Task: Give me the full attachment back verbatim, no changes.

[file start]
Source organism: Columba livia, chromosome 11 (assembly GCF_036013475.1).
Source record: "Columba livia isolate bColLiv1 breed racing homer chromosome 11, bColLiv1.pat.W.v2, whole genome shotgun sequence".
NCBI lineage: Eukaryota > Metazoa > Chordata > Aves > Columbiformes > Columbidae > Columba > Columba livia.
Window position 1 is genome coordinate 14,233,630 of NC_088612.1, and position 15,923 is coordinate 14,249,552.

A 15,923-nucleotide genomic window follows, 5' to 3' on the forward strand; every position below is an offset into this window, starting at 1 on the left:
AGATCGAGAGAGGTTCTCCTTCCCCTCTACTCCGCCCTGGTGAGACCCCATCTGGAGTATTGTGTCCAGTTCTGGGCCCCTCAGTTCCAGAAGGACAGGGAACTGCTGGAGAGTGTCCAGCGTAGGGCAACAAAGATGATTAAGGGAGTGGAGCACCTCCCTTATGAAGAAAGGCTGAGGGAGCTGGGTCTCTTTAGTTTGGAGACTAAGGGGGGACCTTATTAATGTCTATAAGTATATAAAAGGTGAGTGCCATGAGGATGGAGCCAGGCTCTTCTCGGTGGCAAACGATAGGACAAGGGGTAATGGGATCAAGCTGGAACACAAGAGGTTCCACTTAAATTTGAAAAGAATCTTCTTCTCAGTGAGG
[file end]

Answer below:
Source organism: Columba livia, chromosome 11 (assembly GCF_036013475.1).
Source record: "Columba livia isolate bColLiv1 breed racing homer chromosome 11, bColLiv1.pat.W.v2, whole genome shotgun sequence".
NCBI lineage: Eukaryota > Metazoa > Chordata > Aves > Columbiformes > Columbidae > Columba > Columba livia.
Window position 1 is genome coordinate 14,233,630 of NC_088612.1, and position 15,923 is coordinate 14,249,552.

A 15,923-nucleotide genomic window follows, 5' to 3' on the forward strand; every position below is an offset into this window, starting at 1 on the left:
AGATCGAGAGAGGTTCTCCTTCCCCTCTACTCCGCCCTGGTGAGACCCCATCTGGAGTATTGTGTCCAGTTCTGGGCCCCTCAGTTCCAGAAGGACAGGGAACTGCTGGAGAGTGTCCAGCGTAGGGCAACAAAGATGATTAAGGGAGTGGAGCACCTCCCTTATGAAGAAAGGCTGAGGGAGCTGGGTCTCTTTAGTTTGGAGACTAAGGGGGGACCTTATTAATGTCTATAAGTATATAAAAGGTGAGTGCCATGAGGATGGAGCCAGGCTCTTCTCGGTGGCAAACGATAGGACAAGGGGTAATGGGATCAAGCTGGAACACAAGAGGTTCCACTTAAATTTGAAAAGAATCTTCTTCTCAGTGAGG